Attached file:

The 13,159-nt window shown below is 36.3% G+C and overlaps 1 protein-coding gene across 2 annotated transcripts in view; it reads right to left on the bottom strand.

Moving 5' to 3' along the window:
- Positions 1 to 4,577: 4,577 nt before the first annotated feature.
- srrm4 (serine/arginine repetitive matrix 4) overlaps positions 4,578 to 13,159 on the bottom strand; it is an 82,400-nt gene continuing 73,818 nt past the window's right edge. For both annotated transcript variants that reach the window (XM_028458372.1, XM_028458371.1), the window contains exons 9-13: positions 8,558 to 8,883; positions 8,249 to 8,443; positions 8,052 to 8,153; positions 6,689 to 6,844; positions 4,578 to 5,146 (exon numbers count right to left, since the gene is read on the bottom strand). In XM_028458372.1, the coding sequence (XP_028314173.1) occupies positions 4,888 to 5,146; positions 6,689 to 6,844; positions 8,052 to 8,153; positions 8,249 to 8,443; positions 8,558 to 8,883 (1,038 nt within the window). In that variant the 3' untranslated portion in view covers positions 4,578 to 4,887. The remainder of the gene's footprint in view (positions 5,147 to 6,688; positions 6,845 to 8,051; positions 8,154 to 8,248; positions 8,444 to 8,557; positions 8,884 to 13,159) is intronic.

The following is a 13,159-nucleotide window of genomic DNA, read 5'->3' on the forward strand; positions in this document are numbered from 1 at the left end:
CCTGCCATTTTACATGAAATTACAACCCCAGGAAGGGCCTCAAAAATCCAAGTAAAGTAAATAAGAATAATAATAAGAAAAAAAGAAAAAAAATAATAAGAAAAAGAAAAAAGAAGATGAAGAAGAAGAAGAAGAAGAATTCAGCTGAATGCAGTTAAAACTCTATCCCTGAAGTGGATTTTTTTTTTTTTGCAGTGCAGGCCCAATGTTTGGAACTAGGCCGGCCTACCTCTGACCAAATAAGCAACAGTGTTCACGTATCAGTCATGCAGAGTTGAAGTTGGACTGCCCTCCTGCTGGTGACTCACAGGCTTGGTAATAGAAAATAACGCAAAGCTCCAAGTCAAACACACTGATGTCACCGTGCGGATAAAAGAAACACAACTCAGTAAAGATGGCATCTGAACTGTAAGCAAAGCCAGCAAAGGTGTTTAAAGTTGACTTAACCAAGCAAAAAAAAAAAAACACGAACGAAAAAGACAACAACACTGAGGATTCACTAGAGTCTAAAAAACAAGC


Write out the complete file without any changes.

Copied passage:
The 13,159-nt window shown below is 36.3% G+C and overlaps 1 protein-coding gene across 2 annotated transcripts in view; it reads right to left on the bottom strand.

Moving 5' to 3' along the window:
- Positions 1 to 4,577: 4,577 nt before the first annotated feature.
- srrm4 (serine/arginine repetitive matrix 4) overlaps positions 4,578 to 13,159 on the bottom strand; it is an 82,400-nt gene continuing 73,818 nt past the window's right edge. For both annotated transcript variants that reach the window (XM_028458372.1, XM_028458371.1), the window contains exons 9-13: positions 8,558 to 8,883; positions 8,249 to 8,443; positions 8,052 to 8,153; positions 6,689 to 6,844; positions 4,578 to 5,146 (exon numbers count right to left, since the gene is read on the bottom strand). In XM_028458372.1, the coding sequence (XP_028314173.1) occupies positions 4,888 to 5,146; positions 6,689 to 6,844; positions 8,052 to 8,153; positions 8,249 to 8,443; positions 8,558 to 8,883 (1,038 nt within the window). In that variant the 3' untranslated portion in view covers positions 4,578 to 4,887. The remainder of the gene's footprint in view (positions 5,147 to 6,688; positions 6,845 to 8,051; positions 8,154 to 8,248; positions 8,444 to 8,557; positions 8,884 to 13,159) is intronic.

The following is a 13,159-nucleotide window of genomic DNA, read 5'->3' on the forward strand; positions in this document are numbered from 1 at the left end:
CCTGCCATTTTACATGAAATTACAACCCCAGGAAGGGCCTCAAAAATCCAAGTAAAGTAAATAAGAATAATAATAAGAAAAAAAGAAAAAAAATAATAAGAAAAAGAAAAAAGAAGATGAAGAAGAAGAAGAAGAAGAATTCAGCTGAATGCAGTTAAAACTCTATCCCTGAAGTGGATTTTTTTTTTTTTGCAGTGCAGGCCCAATGTTTGGAACTAGGCCGGCCTACCTCTGACCAAATAAGCAACAGTGTTCACGTATCAGTCATGCAGAGTTGAAGTTGGACTGCCCTCCTGCTGGTGACTCACAGGCTTGGTAATAGAAAATAACGCAAAGCTCCAAGTCAAACACACTGATGTCACCGTGCGGATAAAAGAAACACAACTCAGTAAAGATGGCATCTGAACTGTAAGCAAAGCCAGCAAAGGTGTTTAAAGTTGACTTAACCAAGCAAAAAAAAAAAAACACGAACGAAAAAGACAACAACACTGAGGATTCACTAGAGTCTAAAAAACAAGC